Abdul Insuah, the son of former Tamale Central MP Insuah Fuseini, has been sentenced to two years in prison for romance fraud and money laundering by a court in the United States.
The 32-year-old was found guilty by a federal jury for his involvement in a scheme based in Huntington that defrauded numerous individuals across multiple states. The syndicate used fake identities to scam their victims online. In addition to the prison sentence, Insuah has been ordered to pay $152,000 in restitution.
The US Justice Department stated that the scheme participants pretended to be romantic partners, friends, or business partners to deceive their victims from January 2018 to December 2019.
“From at least January 2018 through at least December 2019, the scheme participants sought to induce victims into believing they were engaging in romantic relationships, friendships, or business partnerships with these fabricated personas.
“The victims were persuaded to send money for a variety of false and fraudulent reasons for the benefit of the false personas,” the US Justice Department’s statement read in part.
The members of the syndicate used all sorts of false claims to delude their unsuspecting victims of several thousands of dollars, with juicy unrealistic promises.
“The amount included $48,000 to pay overdue taxes on a non-existent gold inheritance in Ghana and $21,000 wired to Bitsav Supply LLC, a shell company set up by Inusah.
“Another false persona, “Grace,” persuaded a Washington resident to wire funds so “Grace” could maintain her South African cocoa plantation and move to the United States to marry the victim.
“Other victims of the false personas included residents of Ohio and Florida,” the statement added.
Read the full details of the US Justice Department’s statement below:
Federal Jury finds man guilty in fraud and money laundering scheme
After three days of trial, a federal jury convicted Abdul Inusah, 31, of Ghana, for his role in a Huntington-based scheme that defrauded individuals in multiple states through the use of false online personas.
Evidence at trial revealed that Inusah was part of a conspiracy that targeted victims using false personas via email, text messaging, and online dating and social media websites. From at least January 2018 through at least December 2019, the scheme sought to induce victims into believing they were in a romantic relationship, friendship, or business relationship with various false personas. The victims were persuaded to send money for a variety of false and fraudulent reasons for the benefit of the false personas.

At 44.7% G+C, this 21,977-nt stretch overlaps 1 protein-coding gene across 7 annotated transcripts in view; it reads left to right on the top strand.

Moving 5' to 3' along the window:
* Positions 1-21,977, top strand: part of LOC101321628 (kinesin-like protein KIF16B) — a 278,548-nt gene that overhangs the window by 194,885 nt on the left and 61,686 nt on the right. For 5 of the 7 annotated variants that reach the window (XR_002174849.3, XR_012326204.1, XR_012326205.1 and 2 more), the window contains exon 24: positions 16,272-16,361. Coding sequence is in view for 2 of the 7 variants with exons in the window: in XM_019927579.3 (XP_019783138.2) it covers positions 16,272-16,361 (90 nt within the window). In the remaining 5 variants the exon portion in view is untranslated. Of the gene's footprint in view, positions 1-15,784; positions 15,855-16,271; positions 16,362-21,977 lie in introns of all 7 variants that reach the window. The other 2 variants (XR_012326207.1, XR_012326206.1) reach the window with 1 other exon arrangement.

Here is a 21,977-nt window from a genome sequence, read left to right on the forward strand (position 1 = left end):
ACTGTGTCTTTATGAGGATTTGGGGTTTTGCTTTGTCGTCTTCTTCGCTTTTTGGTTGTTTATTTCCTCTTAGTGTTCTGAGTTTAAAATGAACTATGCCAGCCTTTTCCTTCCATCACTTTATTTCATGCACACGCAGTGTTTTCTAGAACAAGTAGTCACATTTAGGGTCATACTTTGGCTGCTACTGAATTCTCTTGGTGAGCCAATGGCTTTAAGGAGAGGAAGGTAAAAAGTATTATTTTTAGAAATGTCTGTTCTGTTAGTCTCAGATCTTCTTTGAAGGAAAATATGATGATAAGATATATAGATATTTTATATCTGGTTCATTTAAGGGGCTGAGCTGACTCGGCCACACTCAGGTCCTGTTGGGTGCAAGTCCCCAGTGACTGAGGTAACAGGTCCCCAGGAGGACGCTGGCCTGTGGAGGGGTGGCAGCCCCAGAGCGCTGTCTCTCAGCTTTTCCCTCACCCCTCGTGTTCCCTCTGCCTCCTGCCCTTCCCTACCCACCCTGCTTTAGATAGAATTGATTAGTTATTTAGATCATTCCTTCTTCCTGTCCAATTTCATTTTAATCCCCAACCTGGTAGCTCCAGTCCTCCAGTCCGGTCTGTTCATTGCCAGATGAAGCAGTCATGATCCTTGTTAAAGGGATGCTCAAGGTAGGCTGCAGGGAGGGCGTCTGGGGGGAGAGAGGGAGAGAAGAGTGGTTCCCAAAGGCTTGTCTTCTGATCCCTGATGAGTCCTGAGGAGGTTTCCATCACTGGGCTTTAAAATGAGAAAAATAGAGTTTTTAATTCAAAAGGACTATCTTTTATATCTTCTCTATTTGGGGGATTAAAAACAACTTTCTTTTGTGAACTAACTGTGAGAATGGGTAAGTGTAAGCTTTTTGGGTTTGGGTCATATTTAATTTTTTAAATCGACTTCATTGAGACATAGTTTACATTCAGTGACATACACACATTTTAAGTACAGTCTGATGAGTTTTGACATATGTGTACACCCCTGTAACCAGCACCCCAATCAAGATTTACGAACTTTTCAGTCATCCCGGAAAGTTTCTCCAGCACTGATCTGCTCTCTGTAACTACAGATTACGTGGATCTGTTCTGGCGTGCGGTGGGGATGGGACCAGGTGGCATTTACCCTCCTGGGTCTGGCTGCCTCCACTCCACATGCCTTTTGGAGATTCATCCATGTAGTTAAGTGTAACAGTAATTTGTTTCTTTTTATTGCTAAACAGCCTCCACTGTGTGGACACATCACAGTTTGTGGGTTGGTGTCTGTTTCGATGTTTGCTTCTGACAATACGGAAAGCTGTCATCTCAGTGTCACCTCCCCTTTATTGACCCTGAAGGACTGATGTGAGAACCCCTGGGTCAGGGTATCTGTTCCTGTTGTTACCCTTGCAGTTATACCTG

One false persona, “Miarama,” was used to induce an Alabama resident into providing $106,000 via wire transfers and cashier’s checks. The amount included $48,000 to pay overdue taxes on a nonexistent gold inheritance in Ghana and $21,000 wired to Bitsav Supply LLC, a shell company set up by Inusah. Another false persona, “Grace,” persuaded a Washington resident to wire funds so “Grace” could maintain her South African cocoa plantation and move to the United States to marry the victim. Other victims of the false personas included residents of Ohio and Florida.
The jury found Inusah guilty of receipt of stolen money, conspiracy to commit money laundering, and two counts of wire fraud. The wire fraud counts involve a pair of $2,000 Zelle wire transfers to Inusah from the money obtained using the “Miarama” false persona in January 2019.
“It is truly heartbreaking how this conspiracy exploited individuals who were particularly vulnerable, such as following the death of a longtime spouse,” said the United States Attorney Will Thompson. “Some of the victims did not recognize themselves as victims and continued to believe these false personas were real and that they were in actual relationships.
“I commend the investigative work of the United States Secret Service, the United States Postal Inspection Service, the Federal Deposit Insurance Corporation-Office of Inspector General (FDIC-OIG), the West Virginia State Police and the South Charleston Police Department. I also commend Assistant United States Attorneys Kathleen Robeson and R. Gregory McVey and our trial team for trying this complex fraud case before the jury.”
United States District Judge Robert C. Chambers presided over the jury trial. Inusah is scheduled to be sentenced on November 21, 2022, and faces a maximum penalty of 50 years in prison.
The public is encouraged to report potential online fraud activity or scams at https://www.ic3.gov/.